The Environment - Worth Protecting
Help to make Penn Valley a leader in environmental awareness by maintaining the beautiful, natural character of our area.
Storm Water Management
All of Penn Valley lies within the Lower Schuylkill River Watershed area. 300 years of human use have left their mark on the land, it's streams and rivers. We are all stakeholders, working together for improved water quality and the health of the ecosystem. Over 15 million people get their drinking water from the Delaware and Schuylkill rivers.
10 Things You Can Do to Prevent Stormwater Runoff Pollution
- Minimize the use of herbicides and pesticides. Use fertilizers sparingly and sweep up driveways, sidewalks, and gutters. Did you know that it is our responsibility to clean off storm drains (of leaves) in front of our homes? If your grates are covered, please clear them to help prevent street flooding.
- Never dump anything down storm drains or in streams. Dispose of hazardous waste appropriately.
- Vegetate bare spots in your yard to minimize runoff and recharge it to the groundwater. Minimize turf. Landscape with native plants. Keep trees and shrubs as these absorb more rain water than turf grasses. See a list of native, hardy trees for our area here.
- Compost your yard waste.
- Use least toxic pesticides, follow labels, and learn how to prevent pest problems. Consider that spraying pesticides also kills beneficial insects like essential pollinators, butterflies and bees. Maintaining a healthy ecosystem helps to keep mosquitos in check. Did you know that protecting our streams from run-off pollution like pesticides and fertilizers helps maintain healthy dragonfly populations, which in turn eat mosquitoes?
- Direct downspouts away from paved surfaces; consider a rain garden to capture runoff, and minimize pavement.
- Take your car to the car wash instead of washing it in the driveway.
- Check your car for leaks and recycle your motor oil.
- Pick up after your pet.
- Have your septic tank pumped and system inspected regularly.
For more information: A Homeowner's Guide to Stormwater Management
Penn Valley is home to many woodland creatures. Foxes for example are valuable members of our natural world, essential predators of rodents and other small mammals. They add to the biodiversity of our area and help to keep the ecosystem in balance. Spotting one--even during the day--is usually no cause for alarm. It is probably just looking for food. They are normally quite scared of humans and will move on when spotted.
White-tailed deer on the other hand are over populated in our area. In 2013, the average number of deer per square mile in Lower Merion Township was 44, down from 58 per square mile in 2009. The recommended safe level for this area is less than 10 per square mile. There is a yearly deer cull in the fall in Lower Merion to help minimize their impact on traffic safety, landscaping and native flora of the forest understory, and the spread of disease. To learn more about the deer management plan for the township click here. To see a map of the areas where deer were culled in 2015, click here. Areas approved for deer culling must be greater than 5 acres and be determined to be safe based on site lines and other factors.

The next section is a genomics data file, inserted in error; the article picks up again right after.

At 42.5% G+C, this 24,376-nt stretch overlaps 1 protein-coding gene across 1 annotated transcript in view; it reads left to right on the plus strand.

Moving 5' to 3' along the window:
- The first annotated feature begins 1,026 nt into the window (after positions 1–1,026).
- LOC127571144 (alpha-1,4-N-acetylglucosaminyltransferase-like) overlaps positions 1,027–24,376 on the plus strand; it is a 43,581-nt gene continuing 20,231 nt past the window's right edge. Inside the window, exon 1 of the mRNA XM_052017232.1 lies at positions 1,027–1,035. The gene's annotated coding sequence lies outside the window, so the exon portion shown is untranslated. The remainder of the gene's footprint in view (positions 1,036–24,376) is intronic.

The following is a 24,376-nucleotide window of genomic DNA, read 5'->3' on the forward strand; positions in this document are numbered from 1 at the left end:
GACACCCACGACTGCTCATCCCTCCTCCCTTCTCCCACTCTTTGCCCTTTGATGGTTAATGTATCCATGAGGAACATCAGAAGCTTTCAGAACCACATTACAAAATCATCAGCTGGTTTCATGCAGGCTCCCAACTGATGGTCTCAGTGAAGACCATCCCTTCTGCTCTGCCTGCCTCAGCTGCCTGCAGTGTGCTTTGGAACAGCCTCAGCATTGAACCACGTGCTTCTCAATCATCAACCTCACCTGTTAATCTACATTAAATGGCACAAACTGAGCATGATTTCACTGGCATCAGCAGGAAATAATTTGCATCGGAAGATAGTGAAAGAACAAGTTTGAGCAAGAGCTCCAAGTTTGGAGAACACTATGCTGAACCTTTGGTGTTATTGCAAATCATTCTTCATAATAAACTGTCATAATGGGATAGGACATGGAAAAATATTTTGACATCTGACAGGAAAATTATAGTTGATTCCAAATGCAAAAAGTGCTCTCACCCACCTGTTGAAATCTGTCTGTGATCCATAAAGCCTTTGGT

More to follow!
The annual “Go for the Green” awards recognize Lower Merion Township’s finest residents, businesses, organizations and schools located in the Township for their work to improve and protect our environment. Our own Friends of West Mill Creek Park received an award in May 2016 for their work to install a native wildlife garden.
Glanraffon Creek Detention Basin
This basin is situated in Penn Valley on Centennial Road (behind the Township Transfer Station). While it looks unfortunate, it is an enhanced passive treatment system to remove iron from this local creek. On November 16, 2016, Penn Valley Civic officers met with Public Works director, Don Cannon, on site to better understand the nature of the system. A long closed landfill across the street is the cause of the iron leaching and does not pose a public health hazard. Iron passes under the road into the remediation system and sinks to the bottom of the first compartment. The red color occurs when iron is exposed to the air. By the time the water reaches the 3rd compartment, it is mostly free of iron and flows into a wetland at the far end. The Pennsylvania Department of Environmental Protection tests the water two times yearly. In March of 2016, The American Council of Engineering Companies awarded both the Township and Pennoni Associates for their work on this unique remediation system. The system was accepted by the Pennsylvania Department of Environmental Protection as a sustainable alternative to an active treatment plant which would have required long-term expenditures for energy and operation. Interestingly, Penn Valley Civic members discovered the leaching iron during a public cleanup event in 2004. Public Works plans to install educational signage just outside the fence.